I have had a couple of cracks at reading the Bible. Both times I started at the very beginning and carried on for as long as I could stand it and barely scraped the surface of Genesis. It was complete gobbledygook to me, I'm afraid, maybe part two is more accessible. I'm just not a Bible kind of person, IC, but I do try to be morally good, except when I'm on the forum, of course.

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Re: What Is The Meaning Of Life?

Post by Belinda » Sat Sep 23, 2017 10:31 pm

Harbal wrote:
Sat Sep 23, 2017 6:28 pm
Immanuel Can wrote:
Sat Sep 23, 2017 6:03 pm
All I'm saying is that the "self-esteem" button is the wrong one to press here. It doesn't tell us if the person is good or bad,
I know you're addressing Belinda here but I'm going to have to chip in: When I brought up self esteem it wasn't as an indicator as to whether someone is good or bad. I was pointing out that a person's self esteem -or feeling of personal worth and integrity, if you prefer- is important enough to them to act as motivation in regard of behaving in compliance with their conscience.
I agree with Harbal and can add nothing to Harbal's excellent account of self esteem and its relation to conscience.

Self esteem with regard to criminals in prison has to be fostered in them if they are to be rehabilitated. Self esteem is not cockiness as Immanuel seemed to be saying.

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Re: What Is The Meaning Of Life?

Post by Dubious » Sat Sep 23, 2017 11:14 pm

Immanuel Can wrote:
Sat Sep 23, 2017 5:17 pm

Of course! You can't literally "kill God." You may as well talk about "extinguishing the universe." Good luck with that! Likewise, you cannot do the things he attributed to the same event, in the Madmans' speech -- "drink up the sea," "wipe away the entire horizon." Good heavens, man. Of course he was speaking metaphorically. How could you, or anyone else, imagine anyone wouldn't get that?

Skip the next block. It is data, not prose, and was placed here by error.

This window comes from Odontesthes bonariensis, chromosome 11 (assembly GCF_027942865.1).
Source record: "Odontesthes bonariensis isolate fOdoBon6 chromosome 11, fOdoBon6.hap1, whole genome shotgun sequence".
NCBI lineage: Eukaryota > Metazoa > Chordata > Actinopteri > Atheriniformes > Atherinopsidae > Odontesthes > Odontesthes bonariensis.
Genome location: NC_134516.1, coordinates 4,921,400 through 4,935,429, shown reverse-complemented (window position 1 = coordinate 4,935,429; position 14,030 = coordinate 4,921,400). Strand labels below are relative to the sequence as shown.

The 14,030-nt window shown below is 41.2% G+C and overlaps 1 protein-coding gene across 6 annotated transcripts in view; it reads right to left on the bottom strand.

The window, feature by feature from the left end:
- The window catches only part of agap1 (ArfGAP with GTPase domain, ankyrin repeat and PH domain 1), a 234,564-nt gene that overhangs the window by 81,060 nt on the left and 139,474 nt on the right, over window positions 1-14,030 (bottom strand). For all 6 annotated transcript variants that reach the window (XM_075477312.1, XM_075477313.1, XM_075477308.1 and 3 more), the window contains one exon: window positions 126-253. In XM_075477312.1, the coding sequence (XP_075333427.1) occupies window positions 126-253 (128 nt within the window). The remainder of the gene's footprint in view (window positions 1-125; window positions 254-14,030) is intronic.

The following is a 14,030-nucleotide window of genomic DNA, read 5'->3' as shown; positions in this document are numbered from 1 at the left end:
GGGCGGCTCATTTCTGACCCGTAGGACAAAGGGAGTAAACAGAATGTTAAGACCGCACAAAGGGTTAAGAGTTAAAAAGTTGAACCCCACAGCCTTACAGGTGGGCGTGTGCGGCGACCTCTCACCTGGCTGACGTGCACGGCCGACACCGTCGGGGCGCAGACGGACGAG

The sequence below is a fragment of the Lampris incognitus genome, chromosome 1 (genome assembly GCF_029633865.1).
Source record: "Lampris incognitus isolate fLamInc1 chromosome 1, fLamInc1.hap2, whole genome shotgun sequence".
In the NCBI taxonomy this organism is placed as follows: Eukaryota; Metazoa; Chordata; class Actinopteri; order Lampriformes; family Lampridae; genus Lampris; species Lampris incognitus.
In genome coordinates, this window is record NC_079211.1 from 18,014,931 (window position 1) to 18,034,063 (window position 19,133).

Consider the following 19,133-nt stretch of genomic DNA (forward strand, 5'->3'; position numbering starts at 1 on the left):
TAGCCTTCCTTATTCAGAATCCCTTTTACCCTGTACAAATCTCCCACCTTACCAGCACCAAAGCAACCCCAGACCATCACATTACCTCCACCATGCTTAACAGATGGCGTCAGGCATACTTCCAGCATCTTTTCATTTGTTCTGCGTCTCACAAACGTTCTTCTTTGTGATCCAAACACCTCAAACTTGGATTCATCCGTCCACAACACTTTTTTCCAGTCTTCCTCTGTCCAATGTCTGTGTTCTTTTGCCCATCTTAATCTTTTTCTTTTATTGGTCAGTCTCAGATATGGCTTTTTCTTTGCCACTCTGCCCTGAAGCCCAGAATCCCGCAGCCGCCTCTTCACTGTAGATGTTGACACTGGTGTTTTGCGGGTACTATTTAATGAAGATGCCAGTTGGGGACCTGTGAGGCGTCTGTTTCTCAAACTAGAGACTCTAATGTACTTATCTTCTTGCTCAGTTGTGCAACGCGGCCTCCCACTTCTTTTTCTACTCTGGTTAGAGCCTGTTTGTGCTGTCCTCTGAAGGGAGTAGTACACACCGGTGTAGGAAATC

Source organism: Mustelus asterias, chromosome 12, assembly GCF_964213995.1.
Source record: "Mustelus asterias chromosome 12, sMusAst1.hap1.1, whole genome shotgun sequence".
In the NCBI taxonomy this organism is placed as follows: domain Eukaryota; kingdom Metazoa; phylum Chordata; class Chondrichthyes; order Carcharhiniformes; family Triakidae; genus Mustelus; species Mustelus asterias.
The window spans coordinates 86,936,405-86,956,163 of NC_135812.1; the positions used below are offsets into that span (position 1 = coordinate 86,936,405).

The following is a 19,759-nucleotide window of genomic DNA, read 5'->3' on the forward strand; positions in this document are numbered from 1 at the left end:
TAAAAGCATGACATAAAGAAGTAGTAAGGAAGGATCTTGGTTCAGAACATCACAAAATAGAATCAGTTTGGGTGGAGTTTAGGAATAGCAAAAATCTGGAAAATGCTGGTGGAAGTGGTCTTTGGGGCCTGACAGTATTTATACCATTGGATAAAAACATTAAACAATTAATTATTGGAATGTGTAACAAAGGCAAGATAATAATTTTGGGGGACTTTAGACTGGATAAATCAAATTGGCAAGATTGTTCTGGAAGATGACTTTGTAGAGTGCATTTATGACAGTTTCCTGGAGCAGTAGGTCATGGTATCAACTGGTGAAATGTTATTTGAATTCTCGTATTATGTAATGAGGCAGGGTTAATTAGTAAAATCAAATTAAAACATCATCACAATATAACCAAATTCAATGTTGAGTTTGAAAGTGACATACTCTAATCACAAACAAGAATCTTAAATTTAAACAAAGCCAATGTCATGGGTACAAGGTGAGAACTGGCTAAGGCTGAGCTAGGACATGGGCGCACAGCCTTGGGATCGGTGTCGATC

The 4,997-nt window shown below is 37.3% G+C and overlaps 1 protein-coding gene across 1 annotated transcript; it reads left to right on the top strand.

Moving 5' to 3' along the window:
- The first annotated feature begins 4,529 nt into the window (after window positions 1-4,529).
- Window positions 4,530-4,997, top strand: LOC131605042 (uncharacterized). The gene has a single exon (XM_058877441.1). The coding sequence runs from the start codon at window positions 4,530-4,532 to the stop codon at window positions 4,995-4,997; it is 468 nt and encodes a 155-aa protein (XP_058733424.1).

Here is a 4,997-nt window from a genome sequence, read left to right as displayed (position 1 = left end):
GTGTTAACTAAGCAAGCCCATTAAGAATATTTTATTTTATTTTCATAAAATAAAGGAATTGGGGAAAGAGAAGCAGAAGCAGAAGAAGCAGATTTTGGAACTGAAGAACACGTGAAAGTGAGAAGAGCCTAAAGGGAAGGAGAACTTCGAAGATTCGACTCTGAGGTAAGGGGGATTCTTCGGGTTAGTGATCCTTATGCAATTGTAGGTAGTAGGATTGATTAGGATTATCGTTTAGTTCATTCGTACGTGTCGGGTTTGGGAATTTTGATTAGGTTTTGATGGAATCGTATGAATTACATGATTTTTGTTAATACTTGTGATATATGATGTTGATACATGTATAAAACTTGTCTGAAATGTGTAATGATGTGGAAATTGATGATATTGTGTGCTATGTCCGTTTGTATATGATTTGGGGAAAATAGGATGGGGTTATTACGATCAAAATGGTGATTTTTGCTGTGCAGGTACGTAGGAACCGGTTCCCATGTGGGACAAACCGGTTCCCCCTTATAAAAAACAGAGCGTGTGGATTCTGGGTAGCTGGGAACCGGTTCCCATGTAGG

Who doesn't realize that Nietzsche did not believe God ever existed. If he had, he would never have said anything so absurd.
N was an atheist in the sense that God's existence was of no concern to him personally, existentially or philosophically. To him there was no sense to discussing something that could never be known and is therefore without effect. Atheism is amenable to differences not unlike theism itself.

Fine, you get it!

Unfortunately it hasn't prevented you from making all kinds of stupid ignorant comments on his thought and philosophy which is obvious to anyone who knows him just a little. Thoughtful theists take a different approach more in tune with what he said and meant noting its importance. The commentary on Nietzsche they provide can be especially interesting, their insights far exceeding yours without negating their beliefs. This creates an interesting blend of views, where they meet, collude and separate.

This is the final paragraph of Gile Fraser's article on Nietzsche. The whole article was a pleasure to read. Clearly Nietzsche's effect on a mind which isn't hermetically sealed by the covers of the "Holy Book" is very different from the effect he has on yours.
Nietzsche hated Christianity with all the intensity of someone who had once been caught up in its workings, but he would have equally loathed the high priests of new atheism and their overwhelming sense of intellectual superiority. "How much boundlessly stupid naivety is there in the scholar's belief in his superiority, in the simple, unsuspecting certainty with which his instincts treat the religious man as inferior and a lower type which he himself has evolved above and beyond", he wrote. Nietzsche's big idea goes much deeper than a belief that there is no God. His extraordinary project was to design a form of redemption for a world beyond belief. And to this extent he remained profoundly pious until his dying day.
The whole article is here for those who care to read...https://www.theguardian.com/commentisfr ... -nietzsche

How different these comments are from all your misconceptions and denigrations of Nietzsche.

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Re: What Is The Meaning Of Life?

Post by Immanuel Can » Sun Sep 24, 2017 9:25 pm

Harbal wrote:
Sat Sep 23, 2017 6:28 pm
Immanuel Can wrote:
Sat Sep 23, 2017 6:03 pm
All I'm saying is that the "self-esteem" button is the wrong one to press here. It doesn't tell us if the person is good or bad,
I know you're addressing Belinda here but I'm going to have to chip in: When I brought up self esteem it wasn't as an indicator as to whether someone is good or bad. I was pointing out that a person's self esteem -or feeling of personal worth and integrity, if you prefer- is important enough to them to act as motivation in regard of behaving in compliance with their conscience.